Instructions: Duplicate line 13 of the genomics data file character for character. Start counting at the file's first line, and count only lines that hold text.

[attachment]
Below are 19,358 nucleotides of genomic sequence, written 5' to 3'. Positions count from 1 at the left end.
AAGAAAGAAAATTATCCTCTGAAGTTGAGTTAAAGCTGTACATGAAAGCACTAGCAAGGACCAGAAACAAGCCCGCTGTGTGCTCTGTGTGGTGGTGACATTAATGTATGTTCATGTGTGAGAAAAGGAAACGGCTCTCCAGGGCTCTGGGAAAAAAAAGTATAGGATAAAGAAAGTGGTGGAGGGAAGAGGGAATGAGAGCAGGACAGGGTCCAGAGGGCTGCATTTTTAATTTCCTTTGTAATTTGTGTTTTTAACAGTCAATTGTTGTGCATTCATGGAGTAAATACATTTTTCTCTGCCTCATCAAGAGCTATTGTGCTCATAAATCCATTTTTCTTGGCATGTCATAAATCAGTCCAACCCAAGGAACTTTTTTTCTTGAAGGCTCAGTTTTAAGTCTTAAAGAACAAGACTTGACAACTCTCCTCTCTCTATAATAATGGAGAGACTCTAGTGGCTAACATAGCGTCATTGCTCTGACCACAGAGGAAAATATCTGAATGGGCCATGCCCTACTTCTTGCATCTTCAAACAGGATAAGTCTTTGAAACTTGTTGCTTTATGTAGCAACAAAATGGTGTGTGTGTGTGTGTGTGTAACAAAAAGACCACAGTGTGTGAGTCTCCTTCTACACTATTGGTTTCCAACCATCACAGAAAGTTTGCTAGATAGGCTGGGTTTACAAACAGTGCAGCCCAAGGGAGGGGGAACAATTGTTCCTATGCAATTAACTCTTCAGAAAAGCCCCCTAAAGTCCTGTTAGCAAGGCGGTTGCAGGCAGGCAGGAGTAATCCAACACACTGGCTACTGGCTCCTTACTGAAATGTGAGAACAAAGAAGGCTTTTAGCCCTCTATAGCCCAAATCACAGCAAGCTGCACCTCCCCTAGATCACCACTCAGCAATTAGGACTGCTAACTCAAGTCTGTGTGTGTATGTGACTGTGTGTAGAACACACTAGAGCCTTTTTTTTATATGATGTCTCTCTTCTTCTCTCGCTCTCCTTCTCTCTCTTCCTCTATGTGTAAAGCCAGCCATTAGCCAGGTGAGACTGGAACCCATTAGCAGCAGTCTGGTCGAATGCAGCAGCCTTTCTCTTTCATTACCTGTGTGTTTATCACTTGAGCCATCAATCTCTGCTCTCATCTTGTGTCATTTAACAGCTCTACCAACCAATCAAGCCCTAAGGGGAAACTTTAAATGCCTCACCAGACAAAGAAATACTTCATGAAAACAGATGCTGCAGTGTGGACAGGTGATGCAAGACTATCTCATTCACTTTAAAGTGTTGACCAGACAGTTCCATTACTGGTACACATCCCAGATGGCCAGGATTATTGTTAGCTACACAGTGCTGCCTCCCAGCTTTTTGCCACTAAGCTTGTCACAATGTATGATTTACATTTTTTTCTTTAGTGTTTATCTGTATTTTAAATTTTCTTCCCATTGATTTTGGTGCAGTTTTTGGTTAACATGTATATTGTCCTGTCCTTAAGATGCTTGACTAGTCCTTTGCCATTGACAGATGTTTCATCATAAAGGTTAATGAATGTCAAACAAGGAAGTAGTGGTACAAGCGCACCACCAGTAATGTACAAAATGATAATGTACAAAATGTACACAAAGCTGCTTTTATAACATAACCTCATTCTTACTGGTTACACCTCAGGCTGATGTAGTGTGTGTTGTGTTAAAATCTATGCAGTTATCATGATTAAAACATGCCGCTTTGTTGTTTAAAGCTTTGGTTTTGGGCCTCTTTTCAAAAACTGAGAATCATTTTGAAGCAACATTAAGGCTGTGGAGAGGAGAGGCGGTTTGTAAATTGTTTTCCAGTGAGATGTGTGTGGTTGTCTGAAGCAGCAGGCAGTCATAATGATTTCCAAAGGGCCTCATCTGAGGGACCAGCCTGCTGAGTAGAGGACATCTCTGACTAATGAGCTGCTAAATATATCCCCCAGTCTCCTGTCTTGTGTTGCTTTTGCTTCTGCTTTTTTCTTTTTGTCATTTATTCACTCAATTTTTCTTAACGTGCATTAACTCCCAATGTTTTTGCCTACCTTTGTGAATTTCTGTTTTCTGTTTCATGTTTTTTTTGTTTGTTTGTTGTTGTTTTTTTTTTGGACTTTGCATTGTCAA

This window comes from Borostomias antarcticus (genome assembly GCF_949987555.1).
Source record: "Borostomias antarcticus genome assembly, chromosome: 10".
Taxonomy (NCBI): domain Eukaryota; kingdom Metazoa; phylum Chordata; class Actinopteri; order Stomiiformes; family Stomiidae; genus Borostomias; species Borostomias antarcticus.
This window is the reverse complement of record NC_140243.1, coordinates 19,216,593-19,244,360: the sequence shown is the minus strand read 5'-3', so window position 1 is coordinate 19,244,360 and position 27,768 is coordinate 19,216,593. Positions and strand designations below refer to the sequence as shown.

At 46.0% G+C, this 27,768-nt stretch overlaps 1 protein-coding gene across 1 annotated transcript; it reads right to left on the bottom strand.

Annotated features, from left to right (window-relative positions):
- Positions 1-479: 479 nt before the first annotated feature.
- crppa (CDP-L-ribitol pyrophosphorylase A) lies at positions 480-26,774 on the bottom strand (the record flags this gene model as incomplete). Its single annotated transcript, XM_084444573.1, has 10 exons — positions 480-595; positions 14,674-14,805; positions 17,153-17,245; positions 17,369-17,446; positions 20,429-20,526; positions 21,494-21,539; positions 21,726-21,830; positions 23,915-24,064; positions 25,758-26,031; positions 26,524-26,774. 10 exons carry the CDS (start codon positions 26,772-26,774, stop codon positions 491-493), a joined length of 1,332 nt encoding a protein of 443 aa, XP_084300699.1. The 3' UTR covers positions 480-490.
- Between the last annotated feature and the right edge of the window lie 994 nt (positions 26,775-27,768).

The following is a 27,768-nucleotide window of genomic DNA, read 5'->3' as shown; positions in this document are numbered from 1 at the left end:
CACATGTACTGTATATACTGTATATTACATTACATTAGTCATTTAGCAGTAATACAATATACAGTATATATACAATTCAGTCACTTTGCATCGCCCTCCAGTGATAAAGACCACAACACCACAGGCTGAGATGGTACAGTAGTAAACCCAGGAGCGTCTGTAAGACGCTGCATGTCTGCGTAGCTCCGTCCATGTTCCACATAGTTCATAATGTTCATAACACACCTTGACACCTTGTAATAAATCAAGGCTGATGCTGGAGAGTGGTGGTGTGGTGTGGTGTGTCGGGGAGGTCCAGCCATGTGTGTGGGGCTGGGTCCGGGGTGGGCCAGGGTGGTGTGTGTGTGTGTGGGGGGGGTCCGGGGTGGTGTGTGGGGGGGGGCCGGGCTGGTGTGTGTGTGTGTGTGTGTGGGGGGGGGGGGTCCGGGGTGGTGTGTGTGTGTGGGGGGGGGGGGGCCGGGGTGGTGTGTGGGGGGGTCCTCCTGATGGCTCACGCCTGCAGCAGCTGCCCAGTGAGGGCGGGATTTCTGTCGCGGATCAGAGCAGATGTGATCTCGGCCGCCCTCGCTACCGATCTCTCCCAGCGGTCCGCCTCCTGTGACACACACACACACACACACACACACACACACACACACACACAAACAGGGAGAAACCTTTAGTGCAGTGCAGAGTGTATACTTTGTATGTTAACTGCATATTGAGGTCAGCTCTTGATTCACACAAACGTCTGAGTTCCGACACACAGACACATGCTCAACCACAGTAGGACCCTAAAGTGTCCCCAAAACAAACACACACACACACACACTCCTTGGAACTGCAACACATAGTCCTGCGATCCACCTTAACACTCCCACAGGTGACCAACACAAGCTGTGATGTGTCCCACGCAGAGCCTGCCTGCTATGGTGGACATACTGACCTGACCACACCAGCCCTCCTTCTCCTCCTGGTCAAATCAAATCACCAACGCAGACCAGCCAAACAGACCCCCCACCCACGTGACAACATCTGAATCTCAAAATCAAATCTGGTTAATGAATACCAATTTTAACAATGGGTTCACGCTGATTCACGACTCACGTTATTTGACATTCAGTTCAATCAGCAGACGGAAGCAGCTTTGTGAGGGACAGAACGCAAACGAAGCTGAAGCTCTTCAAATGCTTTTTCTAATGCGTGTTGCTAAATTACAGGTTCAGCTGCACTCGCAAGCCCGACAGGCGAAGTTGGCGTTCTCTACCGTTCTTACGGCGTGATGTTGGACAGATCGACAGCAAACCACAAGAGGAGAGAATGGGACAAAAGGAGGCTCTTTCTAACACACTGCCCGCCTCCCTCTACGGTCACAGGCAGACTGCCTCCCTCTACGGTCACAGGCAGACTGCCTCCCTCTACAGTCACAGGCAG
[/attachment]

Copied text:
CACATGTACTGTATATACTGTATATTACATTACATTAGTCATTTAGCAGTAATACAATATACAGTATATATACAATTCAGTCACTTTGCATCGCCCTCCAGTGATAAAGACCACAACACCACAGGCTGAGATGGTACAGTAGTAAACCCAGGAGCGTCTGTAAGACGCTGCATGTCTGCGTAGCTCCGTCCATGTTCCACATAGTTCATAATGTTCATAACACACCTTGACACCTTGTAATAAATCAAGGCTGATGCTGGAGAGTGGTGGTGTGGTGTGGTGTGTCGGGGAGGTCCAGCCATGTGTGTGGGGCTGGGTCCGGGGTGGGCCAGGGTGGTGTGTGTGTGTGTGGGGGGGGTCCGGGGTGGTGTGTGGGGGGGGGCCGGGCTGGTGTGTGTGTGTGTGTGTGTGGGGGGGGGGGGTCCGGGGTGGTGTGTGTGTGTGGGGGGGGGGGGGCCGGGGTGGTGTGTGGGGGGGTCCTCCTGATGGCTCACGCCTGCAGCAGCTGCCCAGTGAGGGCGGGATTTCTGTCGCGGATCAGAGCAGATGTGATCTCGGCCGCCCTCGCTACCGATCTCTCCCAGCGGTCCGCCTCCTGTGACACACACACACACACACACACACACACACACACACACACACAAACAGGGAGAAACCTTTAGTGCAGTGCAGAGTGTATACTTTGTATGTTAACTGCATATTGAGGTCAGCTCTTGATTCACACAAACGTCTGAGTTCCGACACACAGACACATGCTCAACCACAGTAGGACCCTAAAGTGTCCCCAAAACAAACACACACACACACACACTCCTTGGAACTGCAACACATAGTCCTGCGATCCACCTTAACACTCCCACAGGTGACCAACACAAGCTGTGATGTGTCCCACGCAGAGCCTGCCTGCTATGGTGGACATACTGACCTGACCACACCAGCCCTCCTTCTCCTCCTGGTCAAATCAAATCACCAACGCAGACCAGCCAAACAGACCCCCCACCCACGTGACAACATCTGAATCTCAAAATCAAATCTGGTTAATGAATACCAATTTTAACAATGGGTTCACGCTGATTCACGACTCACGTTATTTGACATTCAGTTCAATCAGCAGACGGAAGCAGCTTTGTGAGGGACAGAACGCAAACGAAGCTGAAGCTCTTCAAATGCTTTTTCTAATGCGTGTTGCTAAATTACAGGTTCAGCTGCACTCGCAAGCCCGACAGGCGAAGTTGGCGTTCTCTACCGTTCTTACGGCGTGATGTTGGACAGATCGACAGCAAACCACAAGAGGAGAGAATGGGACAAAAGGAGGCTCTTTCTAACACACTGCCCGCCTCCCTCTACGGTCACAGGCAGACTGCCTCCCTCTACGGTCACAGGCAGACTGCCTCCCTCTACAGTCACAGGCAG